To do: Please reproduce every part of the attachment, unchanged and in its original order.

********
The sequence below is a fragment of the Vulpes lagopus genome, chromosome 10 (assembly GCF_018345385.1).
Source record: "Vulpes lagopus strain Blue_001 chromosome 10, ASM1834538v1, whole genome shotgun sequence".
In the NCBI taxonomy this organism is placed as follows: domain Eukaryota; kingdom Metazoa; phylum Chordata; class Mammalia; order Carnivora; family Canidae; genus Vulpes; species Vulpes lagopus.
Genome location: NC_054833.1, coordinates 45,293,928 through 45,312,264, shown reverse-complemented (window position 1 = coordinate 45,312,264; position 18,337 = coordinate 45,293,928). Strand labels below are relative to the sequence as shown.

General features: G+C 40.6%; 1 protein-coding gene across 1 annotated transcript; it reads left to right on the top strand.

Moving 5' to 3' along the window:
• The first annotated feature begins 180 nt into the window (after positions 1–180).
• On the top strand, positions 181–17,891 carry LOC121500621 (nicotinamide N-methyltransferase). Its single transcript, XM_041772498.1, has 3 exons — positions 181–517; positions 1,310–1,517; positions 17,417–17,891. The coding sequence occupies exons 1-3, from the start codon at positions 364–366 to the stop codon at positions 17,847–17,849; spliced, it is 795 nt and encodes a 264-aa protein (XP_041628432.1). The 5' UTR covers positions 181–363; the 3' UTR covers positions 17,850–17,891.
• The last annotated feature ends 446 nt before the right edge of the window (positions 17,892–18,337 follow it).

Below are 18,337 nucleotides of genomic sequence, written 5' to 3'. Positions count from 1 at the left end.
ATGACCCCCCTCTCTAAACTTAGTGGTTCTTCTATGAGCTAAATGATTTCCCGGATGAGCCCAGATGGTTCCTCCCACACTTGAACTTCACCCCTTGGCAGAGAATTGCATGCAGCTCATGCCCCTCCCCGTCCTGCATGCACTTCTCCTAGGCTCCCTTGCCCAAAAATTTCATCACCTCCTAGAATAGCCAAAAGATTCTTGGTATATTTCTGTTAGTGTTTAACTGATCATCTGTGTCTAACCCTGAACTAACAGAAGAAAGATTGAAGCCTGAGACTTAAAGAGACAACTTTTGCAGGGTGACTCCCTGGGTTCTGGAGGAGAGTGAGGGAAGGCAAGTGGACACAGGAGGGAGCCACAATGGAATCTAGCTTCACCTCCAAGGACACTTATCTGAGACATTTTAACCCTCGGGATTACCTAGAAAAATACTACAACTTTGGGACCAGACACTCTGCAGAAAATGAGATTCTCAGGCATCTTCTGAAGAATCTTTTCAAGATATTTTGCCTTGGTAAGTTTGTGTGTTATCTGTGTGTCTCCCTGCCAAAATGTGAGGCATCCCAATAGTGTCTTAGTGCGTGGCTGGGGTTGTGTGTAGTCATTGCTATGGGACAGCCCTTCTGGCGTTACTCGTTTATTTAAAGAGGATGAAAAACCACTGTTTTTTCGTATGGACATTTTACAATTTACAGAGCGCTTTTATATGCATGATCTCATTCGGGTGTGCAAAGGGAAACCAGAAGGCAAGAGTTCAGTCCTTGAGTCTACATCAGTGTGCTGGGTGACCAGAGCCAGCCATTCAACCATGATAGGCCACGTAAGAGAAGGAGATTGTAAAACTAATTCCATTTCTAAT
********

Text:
The sequence below is a fragment of the Vulpes lagopus genome, chromosome 10 (assembly GCF_018345385.1).
Source record: "Vulpes lagopus strain Blue_001 chromosome 10, ASM1834538v1, whole genome shotgun sequence".
In the NCBI taxonomy this organism is placed as follows: domain Eukaryota; kingdom Metazoa; phylum Chordata; class Mammalia; order Carnivora; family Canidae; genus Vulpes; species Vulpes lagopus.
Genome location: NC_054833.1, coordinates 45,293,928 through 45,312,264, shown reverse-complemented (window position 1 = coordinate 45,312,264; position 18,337 = coordinate 45,293,928). Strand labels below are relative to the sequence as shown.

General features: G+C 40.6%; 1 protein-coding gene across 1 annotated transcript; it reads left to right on the top strand.

Moving 5' to 3' along the window:
• The first annotated feature begins 180 nt into the window (after positions 1–180).
• On the top strand, positions 181–17,891 carry LOC121500621 (nicotinamide N-methyltransferase). Its single transcript, XM_041772498.1, has 3 exons — positions 181–517; positions 1,310–1,517; positions 17,417–17,891. The coding sequence occupies exons 1-3, from the start codon at positions 364–366 to the stop codon at positions 17,847–17,849; spliced, it is 795 nt and encodes a 264-aa protein (XP_041628432.1). The 5' UTR covers positions 181–363; the 3' UTR covers positions 17,850–17,891.
• The last annotated feature ends 446 nt before the right edge of the window (positions 17,892–18,337 follow it).

Below are 18,337 nucleotides of genomic sequence, written 5' to 3'. Positions count from 1 at the left end.
ATGACCCCCCTCTCTAAACTTAGTGGTTCTTCTATGAGCTAAATGATTTCCCGGATGAGCCCAGATGGTTCCTCCCACACTTGAACTTCACCCCTTGGCAGAGAATTGCATGCAGCTCATGCCCCTCCCCGTCCTGCATGCACTTCTCCTAGGCTCCCTTGCCCAAAAATTTCATCACCTCCTAGAATAGCCAAAAGATTCTTGGTATATTTCTGTTAGTGTTTAACTGATCATCTGTGTCTAACCCTGAACTAACAGAAGAAAGATTGAAGCCTGAGACTTAAAGAGACAACTTTTGCAGGGTGACTCCCTGGGTTCTGGAGGAGAGTGAGGGAAGGCAAGTGGACACAGGAGGGAGCCACAATGGAATCTAGCTTCACCTCCAAGGACACTTATCTGAGACATTTTAACCCTCGGGATTACCTAGAAAAATACTACAACTTTGGGACCAGACACTCTGCAGAAAATGAGATTCTCAGGCATCTTCTGAAGAATCTTTTCAAGATATTTTGCCTTGGTAAGTTTGTGTGTTATCTGTGTGTCTCCCTGCCAAAATGTGAGGCATCCCAATAGTGTCTTAGTGCGTGGCTGGGGTTGTGTGTAGTCATTGCTATGGGACAGCCCTTCTGGCGTTACTCGTTTATTTAAAGAGGATGAAAAACCACTGTTTTTTCGTATGGACATTTTACAATTTACAGAGCGCTTTTATATGCATGATCTCATTCGGGTGTGCAAAGGGAAACCAGAAGGCAAGAGTTCAGTCCTTGAGTCTACATCAGTGTGCTGGGTGACCAGAGCCAGCCATTCAACCATGATAGGCCACGTAAGAGAAGGAGATTGTAAAACTAATTCCATTTCTAAT